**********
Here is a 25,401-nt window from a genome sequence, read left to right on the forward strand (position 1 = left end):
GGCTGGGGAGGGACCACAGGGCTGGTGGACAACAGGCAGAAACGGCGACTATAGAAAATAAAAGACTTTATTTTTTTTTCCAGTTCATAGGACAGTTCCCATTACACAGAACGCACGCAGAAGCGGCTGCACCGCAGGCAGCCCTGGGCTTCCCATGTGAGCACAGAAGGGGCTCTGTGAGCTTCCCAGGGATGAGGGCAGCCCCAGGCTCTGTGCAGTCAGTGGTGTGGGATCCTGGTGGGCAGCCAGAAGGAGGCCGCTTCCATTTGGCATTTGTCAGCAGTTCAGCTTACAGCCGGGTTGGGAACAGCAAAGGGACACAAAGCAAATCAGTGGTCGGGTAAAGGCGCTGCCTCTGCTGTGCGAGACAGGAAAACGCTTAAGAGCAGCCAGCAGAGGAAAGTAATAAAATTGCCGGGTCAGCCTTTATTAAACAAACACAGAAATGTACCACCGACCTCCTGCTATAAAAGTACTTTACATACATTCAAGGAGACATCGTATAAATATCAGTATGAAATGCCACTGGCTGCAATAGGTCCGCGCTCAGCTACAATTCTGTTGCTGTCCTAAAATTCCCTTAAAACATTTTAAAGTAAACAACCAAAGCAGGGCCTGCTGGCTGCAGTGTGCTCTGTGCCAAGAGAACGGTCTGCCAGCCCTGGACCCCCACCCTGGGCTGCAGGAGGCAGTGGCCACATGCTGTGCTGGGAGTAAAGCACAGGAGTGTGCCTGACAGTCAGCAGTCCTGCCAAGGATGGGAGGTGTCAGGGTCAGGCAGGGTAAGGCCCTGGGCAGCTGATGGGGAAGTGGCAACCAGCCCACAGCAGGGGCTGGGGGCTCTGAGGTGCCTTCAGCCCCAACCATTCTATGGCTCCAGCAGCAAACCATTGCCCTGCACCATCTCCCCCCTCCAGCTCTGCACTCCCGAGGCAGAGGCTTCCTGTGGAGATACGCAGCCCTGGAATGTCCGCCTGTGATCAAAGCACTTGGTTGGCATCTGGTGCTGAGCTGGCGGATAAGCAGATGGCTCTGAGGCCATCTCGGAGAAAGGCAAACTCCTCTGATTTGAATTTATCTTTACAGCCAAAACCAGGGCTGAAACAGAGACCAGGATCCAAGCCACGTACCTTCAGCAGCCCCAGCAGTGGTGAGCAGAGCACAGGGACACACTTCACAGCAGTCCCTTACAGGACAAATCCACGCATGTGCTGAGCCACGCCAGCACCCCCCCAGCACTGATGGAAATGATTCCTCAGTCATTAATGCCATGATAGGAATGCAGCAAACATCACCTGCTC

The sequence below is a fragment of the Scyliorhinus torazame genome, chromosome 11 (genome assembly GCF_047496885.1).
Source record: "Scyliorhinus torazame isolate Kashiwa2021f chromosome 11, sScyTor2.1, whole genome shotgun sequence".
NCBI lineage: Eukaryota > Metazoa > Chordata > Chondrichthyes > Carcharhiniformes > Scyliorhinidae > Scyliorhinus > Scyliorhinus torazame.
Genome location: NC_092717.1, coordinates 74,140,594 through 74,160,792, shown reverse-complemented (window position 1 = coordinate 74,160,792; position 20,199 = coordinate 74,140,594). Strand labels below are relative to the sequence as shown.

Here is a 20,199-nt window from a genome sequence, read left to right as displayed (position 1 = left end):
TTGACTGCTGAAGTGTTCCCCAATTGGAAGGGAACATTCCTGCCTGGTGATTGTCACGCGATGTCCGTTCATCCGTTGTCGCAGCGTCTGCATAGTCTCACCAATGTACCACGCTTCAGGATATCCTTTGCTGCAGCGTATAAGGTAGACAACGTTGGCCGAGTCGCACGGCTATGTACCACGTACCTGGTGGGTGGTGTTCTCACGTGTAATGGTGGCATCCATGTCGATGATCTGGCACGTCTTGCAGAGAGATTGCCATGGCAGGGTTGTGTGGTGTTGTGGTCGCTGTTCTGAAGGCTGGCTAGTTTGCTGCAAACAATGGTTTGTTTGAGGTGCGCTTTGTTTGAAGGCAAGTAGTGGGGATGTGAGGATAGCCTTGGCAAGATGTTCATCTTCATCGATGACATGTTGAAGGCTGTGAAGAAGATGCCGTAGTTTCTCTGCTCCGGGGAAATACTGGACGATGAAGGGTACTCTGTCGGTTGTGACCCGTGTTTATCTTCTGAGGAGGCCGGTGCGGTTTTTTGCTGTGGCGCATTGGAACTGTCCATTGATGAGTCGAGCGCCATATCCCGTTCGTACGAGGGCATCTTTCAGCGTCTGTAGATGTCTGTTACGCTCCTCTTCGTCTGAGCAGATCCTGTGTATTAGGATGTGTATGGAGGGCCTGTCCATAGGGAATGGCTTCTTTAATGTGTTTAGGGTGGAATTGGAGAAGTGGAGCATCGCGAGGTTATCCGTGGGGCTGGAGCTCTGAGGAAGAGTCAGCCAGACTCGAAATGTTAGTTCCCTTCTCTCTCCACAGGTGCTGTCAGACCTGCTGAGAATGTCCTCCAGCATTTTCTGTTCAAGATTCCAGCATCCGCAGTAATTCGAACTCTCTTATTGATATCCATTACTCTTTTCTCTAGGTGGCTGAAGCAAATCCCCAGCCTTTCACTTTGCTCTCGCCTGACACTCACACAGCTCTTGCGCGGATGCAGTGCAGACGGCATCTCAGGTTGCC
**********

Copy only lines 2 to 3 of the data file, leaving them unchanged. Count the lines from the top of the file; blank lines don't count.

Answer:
GGCTGGGGAGGGACCACAGGGCTGGTGGACAACAGGCAGAAACGGCGACTATAGAAAATAAAAGACTTTATTTTTTTTTCCAGTTCATAGGACAGTTCCCATTACACAGAACGCACGCAGAAGCGGCTGCACCGCAGGCAGCCCTGGGCTTCCCATGTGAGCACAGAAGGGGCTCTGTGAGCTTCCCAGGGATGAGGGCAGCCCCAGGCTCTGTGCAGTCAGTGGTGTGGGATCCTGGTGGGCAGCCAGAAGGAGGCCGCTTCCATTTGGCATTTGTCAGCAGTTCAGCTTACAGCCGGGTTGGGAACAGCAAAGGGACACAAAGCAAATCAGTGGTCGGGTAAAGGCGCTGCCTCTGCTGTGCGAGACAGGAAAACGCTTAAGAGCAGCCAGCAGAGGAAAGTAATAAAATTGCCGGGTCAGCCTTTATTAAACAAACACAGAAATGTACCACCGACCTCCTGCTATAAAAGTACTTTACATACATTCAAGGAGACATCGTATAAATATCAGTATGAAATGCCACTGGCTGCAATAGGTCCGCGCTCAGCTACAATTCTGTTGCTGTCCTAAAATTCCCTTAAAACATTTTAAAGTAAACAACCAAAGCAGGGCCTGCTGGCTGCAGTGTGCTCTGTGCCAAGAGAACGGTCTGCCAGCCCTGGACCCCCACCCTGGGCTGCAGGAGGCAGTGGCCACATGCTGTGCTGGGAGTAAAGCACAGGAGTGTGCCTGACAGTCAGCAGTCCTGCCAAGGATGGGAGGTGTCAGGGTCAGGCAGGGTAAGGCCCTGGGCAGCTGATGGGGAAGTGGCAACCAGCCCACAGCAGGGGCTGGGGGCTCTGAGGTGCCTTCAGCCCCAACCATTCTATGGCTCCAGCAGCAAACCATTGCCCTGCACCATCTCCCCCCTCCAGCTCTGCACTCCCGAGGCAGAGGCTTCCTGTGGAGATACGCAGCCCTGGAATGTCCGCCTGTGATCAAAGCACTTGGTTGGCATCTGGTGCTGAGCTGGCGGATAAGCAGATGGCTCTGAGGCCATCTCGGAGAAAGGCAAACTCCTCTGATTTGAATTTATCTTTACAGCCAAAACCAGGGCTGAAACAGAGACCAGGATCCAAGCCACGTACCTTCAGCAGCCCCAGCAGTGGTGAGCAGAGCACAGGGACACACTTCACAGCAGTCCCTTACAGGACAAATCCACGCATGTGCTGAGCCACGCCAGCACCCCCCCAGCACTGATGGAAATGATTCCTCAGTCATTAATGCCATGATAGGAATGCAGCAAACATCACCTGCTC

The sequence below is a fragment of the Scyliorhinus torazame genome, chromosome 11 (genome assembly GCF_047496885.1).